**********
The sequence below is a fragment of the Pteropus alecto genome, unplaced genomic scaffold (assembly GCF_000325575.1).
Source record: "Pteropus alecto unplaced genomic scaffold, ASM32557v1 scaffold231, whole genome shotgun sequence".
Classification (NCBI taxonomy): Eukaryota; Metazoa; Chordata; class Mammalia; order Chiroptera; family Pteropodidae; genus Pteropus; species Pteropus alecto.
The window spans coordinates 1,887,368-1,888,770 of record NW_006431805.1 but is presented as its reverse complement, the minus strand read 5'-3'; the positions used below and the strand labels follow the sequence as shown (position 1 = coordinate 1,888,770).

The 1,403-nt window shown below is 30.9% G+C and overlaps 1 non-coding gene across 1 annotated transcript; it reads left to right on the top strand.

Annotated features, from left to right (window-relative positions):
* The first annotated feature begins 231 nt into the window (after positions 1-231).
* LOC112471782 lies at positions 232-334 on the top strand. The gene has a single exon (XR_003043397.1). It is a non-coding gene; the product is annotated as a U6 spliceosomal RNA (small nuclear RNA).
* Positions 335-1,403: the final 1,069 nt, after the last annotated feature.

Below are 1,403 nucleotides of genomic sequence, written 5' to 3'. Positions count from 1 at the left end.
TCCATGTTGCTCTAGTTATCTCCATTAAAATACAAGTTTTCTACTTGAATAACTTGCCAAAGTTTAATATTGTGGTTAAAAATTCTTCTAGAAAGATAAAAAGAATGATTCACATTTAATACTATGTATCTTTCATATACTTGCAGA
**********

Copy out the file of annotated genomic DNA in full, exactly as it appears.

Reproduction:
The sequence below is a fragment of the Pteropus alecto genome, unplaced genomic scaffold (assembly GCF_000325575.1).
Source record: "Pteropus alecto unplaced genomic scaffold, ASM32557v1 scaffold231, whole genome shotgun sequence".
Classification (NCBI taxonomy): Eukaryota; Metazoa; Chordata; class Mammalia; order Chiroptera; family Pteropodidae; genus Pteropus; species Pteropus alecto.
The window spans coordinates 1,887,368-1,888,770 of record NW_006431805.1 but is presented as its reverse complement, the minus strand read 5'-3'; the positions used below and the strand labels follow the sequence as shown (position 1 = coordinate 1,888,770).

The 1,403-nt window shown below is 30.9% G+C and overlaps 1 non-coding gene across 1 annotated transcript; it reads left to right on the top strand.

Annotated features, from left to right (window-relative positions):
* The first annotated feature begins 231 nt into the window (after positions 1-231).
* LOC112471782 lies at positions 232-334 on the top strand. The gene has a single exon (XR_003043397.1). It is a non-coding gene; the product is annotated as a U6 spliceosomal RNA (small nuclear RNA).
* Positions 335-1,403: the final 1,069 nt, after the last annotated feature.

Below are 1,403 nucleotides of genomic sequence, written 5' to 3'. Positions count from 1 at the left end.
TCCATGTTGCTCTAGTTATCTCCATTAAAATACAAGTTTTCTACTTGAATAACTTGCCAAAGTTTAATATTGTGGTTAAAAATTCTTCTAGAAAGATAAAAAGAATGATTCACATTTAATACTATGTATCTTTCATATACTTGCAGA